Jillian donated the jacket to the KHC and that’s when our research truly began. The first step however, was contacting the family running the estate sale to confirm its authenticity and to find out how something this precious might have been overlooked. When we got the owner on the phone she was in disbelief. Lorrie, the daughter of Ben Peres, born Benzion Peresecki in Lithuania in 1926 and died in 1978 of a stroke, was in fact a Holocaust survivor who had been imprisoned at Dachau. But Lorrie was unaware of the jacket’s existence or any other material connected to the Holocaust because her father never spoke of his experience. When we invited her to the Center to see the jacket for herself, she was stunned. Lorrie was surprised that the jacket existed, and overwhelmingly grateful that Jillian happened to discover it and donate it to the Center before it was discarded with other old clothing.
Lorrie was so moved that she returned a few weeks later with over 1,500 documents, photographs, passports, home movies, and other materials that had belonged to her father that she found in the house they were in the process of selling. A story came together. Benzion Peresecki/Prisoner 84679/Ben Peres became one person who lived three very different lives. With the jacket and all these archival materials from Lorrie, we were able to launch an exhibition here at the Center in October 2016 that tells the story of the Holocaust through one man’s unique journey. Every time I give a tour of the exhibit I feel personally connected to Ben Peres, and I know that this is conveyed to the visitor. I feel privileged to have played even a small role in this project’s coming to fruition.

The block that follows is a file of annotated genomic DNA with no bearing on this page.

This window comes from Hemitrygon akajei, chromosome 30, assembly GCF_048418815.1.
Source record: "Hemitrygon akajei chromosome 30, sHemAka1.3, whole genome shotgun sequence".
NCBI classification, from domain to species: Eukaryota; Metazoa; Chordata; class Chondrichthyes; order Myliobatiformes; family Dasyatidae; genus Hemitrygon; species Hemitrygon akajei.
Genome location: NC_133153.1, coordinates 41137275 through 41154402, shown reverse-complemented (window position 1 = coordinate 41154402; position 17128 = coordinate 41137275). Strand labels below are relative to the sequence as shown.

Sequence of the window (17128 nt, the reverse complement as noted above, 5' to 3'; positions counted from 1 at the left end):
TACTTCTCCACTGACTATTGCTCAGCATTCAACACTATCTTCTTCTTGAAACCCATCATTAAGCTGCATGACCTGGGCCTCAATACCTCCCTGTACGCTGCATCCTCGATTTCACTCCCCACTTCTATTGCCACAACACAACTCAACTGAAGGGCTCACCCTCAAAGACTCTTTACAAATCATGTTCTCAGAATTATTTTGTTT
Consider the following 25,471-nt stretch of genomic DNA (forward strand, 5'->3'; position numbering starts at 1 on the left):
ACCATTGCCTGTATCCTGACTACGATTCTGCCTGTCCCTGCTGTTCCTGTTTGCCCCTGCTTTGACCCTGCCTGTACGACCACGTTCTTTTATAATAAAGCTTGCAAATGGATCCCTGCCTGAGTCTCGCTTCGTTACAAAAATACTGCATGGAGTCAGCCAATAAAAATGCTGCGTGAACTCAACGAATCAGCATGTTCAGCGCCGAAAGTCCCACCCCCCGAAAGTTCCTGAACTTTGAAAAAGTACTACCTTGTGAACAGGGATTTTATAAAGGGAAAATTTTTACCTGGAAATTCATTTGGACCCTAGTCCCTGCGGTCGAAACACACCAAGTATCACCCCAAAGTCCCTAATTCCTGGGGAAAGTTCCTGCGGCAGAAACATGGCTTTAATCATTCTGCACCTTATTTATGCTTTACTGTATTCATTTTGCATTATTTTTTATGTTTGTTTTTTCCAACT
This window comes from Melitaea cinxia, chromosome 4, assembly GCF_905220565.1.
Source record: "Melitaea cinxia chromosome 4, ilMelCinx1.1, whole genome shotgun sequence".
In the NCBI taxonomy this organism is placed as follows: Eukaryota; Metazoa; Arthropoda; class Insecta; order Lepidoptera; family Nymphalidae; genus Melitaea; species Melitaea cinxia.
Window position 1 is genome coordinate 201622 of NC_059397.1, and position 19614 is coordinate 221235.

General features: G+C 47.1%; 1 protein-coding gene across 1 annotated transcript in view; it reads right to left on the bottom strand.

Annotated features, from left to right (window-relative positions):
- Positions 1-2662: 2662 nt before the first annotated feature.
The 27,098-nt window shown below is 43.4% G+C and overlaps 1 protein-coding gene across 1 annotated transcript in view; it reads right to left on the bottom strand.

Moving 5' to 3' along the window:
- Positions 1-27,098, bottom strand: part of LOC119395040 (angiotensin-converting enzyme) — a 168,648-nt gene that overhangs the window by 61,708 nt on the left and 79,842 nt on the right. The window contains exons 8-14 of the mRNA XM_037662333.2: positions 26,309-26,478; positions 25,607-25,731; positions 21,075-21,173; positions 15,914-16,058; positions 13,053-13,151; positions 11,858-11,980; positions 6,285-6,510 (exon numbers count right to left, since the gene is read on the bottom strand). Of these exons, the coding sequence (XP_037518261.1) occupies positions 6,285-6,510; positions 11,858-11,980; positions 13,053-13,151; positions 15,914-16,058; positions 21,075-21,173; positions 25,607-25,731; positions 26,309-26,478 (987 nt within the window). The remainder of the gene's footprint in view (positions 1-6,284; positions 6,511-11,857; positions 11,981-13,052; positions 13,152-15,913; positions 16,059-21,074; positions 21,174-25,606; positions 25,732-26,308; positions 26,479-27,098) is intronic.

Now, just over four years after attending SHA, I can now easily answer those seemingly “basic” questions about my institution. There’s the more technical answer – To show the community the significance of past genocides, the dangers of prejudice that remain today, and inspire them to become advocates for social change. But then there’s the more personal answer – to remind ourselves that every story of the Holocaust or any human rights violations is our story as well. No matter our race, religion, nationality, when one human suffers, we all do. The more time I spend at the KHC, the more I realize how important it is for this Center to exist and how as an educator, I can impact the lives of visitors through connections made from primary sources.
Throughout your careers in museums, archives, historic houses, and any other type of institution that works to preserve history, you will have many questions. The beauty of having participated in SHA is that you will always be able to find someone who has dealt with that same question at some point or who can point you in the right direction. And you can always take out that huge binder.
Marisa (Berman) Hollywood (SHA ‘12) is the Assistant Director of the Kupferberg Holocaust Center at Queensborough Community College – CUNY in Queens, NY. A doctoral student of English at St. John’s University, she is a museum professional and historian specializing in Cultural Studies, Costume and Textile History, Museology, and Historic Preservation. Always seeking new and innovative ways to get people interested in their local history, she has written two recent books about Long Island history.
The Jacket from Dachau: One Survivor’s Search for Justice, Identity, and Home is on view at the Kupferberg Holocaust Center through June 2015. For more information about the exhibit, click here or check out this video about the story of the jacket’s discovery.
The Journey from Thought to Action
Chris Goodlett, SHA Class of 2016
It’s been about a week and half since I returned from SHA. I think about the experience daily and am still coping with the challenge of how to turn thought and discussion into action at my own institution, the Kentucky Derby Museum. Returning to the office during a holiday week allowed some time for reflection, and I spent ample time reviewing things. I went back and listened to the keynote address by John Fleming. I found myself adding key details to my synopsis of his discussion on implicit bias. I reviewed other presentations as well and again found details that I had missed.